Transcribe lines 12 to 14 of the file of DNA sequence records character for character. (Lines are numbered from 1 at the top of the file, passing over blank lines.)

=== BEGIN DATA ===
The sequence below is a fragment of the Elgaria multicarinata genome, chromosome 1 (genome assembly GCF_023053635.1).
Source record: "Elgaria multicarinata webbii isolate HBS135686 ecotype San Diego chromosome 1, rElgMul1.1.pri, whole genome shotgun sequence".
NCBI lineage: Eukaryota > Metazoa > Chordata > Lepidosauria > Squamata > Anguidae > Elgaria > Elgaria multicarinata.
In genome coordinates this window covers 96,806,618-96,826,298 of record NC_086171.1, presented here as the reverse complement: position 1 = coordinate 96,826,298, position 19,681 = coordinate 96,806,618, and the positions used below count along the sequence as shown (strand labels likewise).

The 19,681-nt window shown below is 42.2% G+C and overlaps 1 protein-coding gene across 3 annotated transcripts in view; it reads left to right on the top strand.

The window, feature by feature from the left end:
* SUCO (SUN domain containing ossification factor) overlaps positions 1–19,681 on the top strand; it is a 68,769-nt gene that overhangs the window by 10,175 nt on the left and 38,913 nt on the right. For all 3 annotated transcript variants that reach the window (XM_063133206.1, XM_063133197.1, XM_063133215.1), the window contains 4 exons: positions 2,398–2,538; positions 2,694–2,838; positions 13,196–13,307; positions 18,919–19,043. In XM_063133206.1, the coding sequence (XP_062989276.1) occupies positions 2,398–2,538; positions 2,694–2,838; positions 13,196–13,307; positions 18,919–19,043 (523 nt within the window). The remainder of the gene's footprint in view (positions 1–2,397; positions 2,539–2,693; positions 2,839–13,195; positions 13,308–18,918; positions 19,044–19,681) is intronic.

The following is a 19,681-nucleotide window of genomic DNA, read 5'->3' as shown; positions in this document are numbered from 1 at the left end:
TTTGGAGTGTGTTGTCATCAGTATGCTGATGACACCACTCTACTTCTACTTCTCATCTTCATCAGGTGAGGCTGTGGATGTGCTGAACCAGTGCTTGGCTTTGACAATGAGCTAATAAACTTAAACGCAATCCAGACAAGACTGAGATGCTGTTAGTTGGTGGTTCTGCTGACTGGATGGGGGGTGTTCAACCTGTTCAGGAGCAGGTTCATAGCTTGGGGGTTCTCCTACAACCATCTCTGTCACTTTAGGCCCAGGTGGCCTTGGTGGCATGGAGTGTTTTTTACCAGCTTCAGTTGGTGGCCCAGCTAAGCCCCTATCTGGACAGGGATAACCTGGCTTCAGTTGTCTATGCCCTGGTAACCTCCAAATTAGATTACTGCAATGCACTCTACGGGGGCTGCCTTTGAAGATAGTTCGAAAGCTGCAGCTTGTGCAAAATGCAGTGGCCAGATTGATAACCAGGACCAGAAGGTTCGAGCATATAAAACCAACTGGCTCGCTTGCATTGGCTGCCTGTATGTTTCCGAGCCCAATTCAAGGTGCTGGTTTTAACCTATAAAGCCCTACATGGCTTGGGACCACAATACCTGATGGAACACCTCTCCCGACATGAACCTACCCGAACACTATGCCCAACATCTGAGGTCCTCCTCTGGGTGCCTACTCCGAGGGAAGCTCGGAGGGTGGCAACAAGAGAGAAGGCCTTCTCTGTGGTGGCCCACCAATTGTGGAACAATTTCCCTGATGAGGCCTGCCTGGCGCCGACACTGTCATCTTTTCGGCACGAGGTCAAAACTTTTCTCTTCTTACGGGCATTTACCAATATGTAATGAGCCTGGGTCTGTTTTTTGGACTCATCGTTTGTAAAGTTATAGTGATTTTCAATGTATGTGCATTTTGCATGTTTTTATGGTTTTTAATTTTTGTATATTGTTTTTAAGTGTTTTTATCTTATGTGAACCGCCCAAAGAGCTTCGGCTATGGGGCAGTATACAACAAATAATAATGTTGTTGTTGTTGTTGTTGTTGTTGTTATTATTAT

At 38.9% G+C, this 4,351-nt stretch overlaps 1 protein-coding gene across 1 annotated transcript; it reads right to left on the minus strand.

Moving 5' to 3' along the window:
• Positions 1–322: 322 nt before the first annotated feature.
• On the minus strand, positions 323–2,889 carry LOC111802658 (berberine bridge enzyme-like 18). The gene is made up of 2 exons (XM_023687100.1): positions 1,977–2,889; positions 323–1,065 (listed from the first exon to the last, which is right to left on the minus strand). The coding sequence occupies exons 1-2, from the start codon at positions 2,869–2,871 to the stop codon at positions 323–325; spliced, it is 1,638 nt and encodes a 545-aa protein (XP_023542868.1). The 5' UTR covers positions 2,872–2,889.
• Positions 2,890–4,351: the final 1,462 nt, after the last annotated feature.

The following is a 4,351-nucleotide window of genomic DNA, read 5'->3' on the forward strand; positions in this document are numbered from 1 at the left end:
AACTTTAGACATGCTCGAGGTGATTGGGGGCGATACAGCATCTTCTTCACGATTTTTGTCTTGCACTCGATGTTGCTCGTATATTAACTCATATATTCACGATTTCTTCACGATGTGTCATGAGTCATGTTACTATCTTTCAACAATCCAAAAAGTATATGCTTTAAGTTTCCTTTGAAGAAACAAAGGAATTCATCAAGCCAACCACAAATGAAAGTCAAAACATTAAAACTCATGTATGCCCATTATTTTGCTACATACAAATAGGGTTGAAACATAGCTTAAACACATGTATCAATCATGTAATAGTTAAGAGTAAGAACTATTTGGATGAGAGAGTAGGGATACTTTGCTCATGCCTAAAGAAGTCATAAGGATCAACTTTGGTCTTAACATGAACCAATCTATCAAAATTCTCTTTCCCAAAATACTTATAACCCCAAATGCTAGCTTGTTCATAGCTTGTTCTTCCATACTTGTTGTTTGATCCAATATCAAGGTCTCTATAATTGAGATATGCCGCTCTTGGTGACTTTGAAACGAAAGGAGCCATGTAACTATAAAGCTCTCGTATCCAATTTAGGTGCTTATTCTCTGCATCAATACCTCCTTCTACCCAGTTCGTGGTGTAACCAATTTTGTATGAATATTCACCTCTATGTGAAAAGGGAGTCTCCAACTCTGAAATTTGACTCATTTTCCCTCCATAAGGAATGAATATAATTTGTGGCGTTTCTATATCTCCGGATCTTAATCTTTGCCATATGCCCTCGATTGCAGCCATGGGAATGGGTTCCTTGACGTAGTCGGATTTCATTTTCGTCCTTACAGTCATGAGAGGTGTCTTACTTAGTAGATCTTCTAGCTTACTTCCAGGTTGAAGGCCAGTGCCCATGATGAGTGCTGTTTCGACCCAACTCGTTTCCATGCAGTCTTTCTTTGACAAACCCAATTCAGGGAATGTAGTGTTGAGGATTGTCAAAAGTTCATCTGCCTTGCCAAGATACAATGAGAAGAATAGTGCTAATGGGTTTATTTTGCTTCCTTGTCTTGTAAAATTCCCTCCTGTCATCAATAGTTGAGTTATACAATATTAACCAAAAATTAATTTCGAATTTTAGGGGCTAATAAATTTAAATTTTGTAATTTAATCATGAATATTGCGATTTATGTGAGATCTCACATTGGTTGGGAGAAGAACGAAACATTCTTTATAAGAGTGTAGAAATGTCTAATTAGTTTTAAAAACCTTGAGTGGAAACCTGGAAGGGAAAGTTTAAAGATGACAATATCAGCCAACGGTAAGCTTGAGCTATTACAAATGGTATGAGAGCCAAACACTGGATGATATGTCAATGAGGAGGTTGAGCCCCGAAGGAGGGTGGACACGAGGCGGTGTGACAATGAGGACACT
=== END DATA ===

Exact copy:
• Positions 1–322: 322 nt before the first annotated feature.
• On the minus strand, positions 323–2,889 carry LOC111802658 (berberine bridge enzyme-like 18). The gene is made up of 2 exons (XM_023687100.1): positions 1,977–2,889; positions 323–1,065 (listed from the first exon to the last, which is right to left on the minus strand). The coding sequence occupies exons 1-2, from the start codon at positions 2,869–2,871 to the stop codon at positions 323–325; spliced, it is 1,638 nt and encodes a 545-aa protein (XP_023542868.1). The 5' UTR covers positions 2,872–2,889.
• Positions 2,890–4,351: the final 1,462 nt, after the last annotated feature.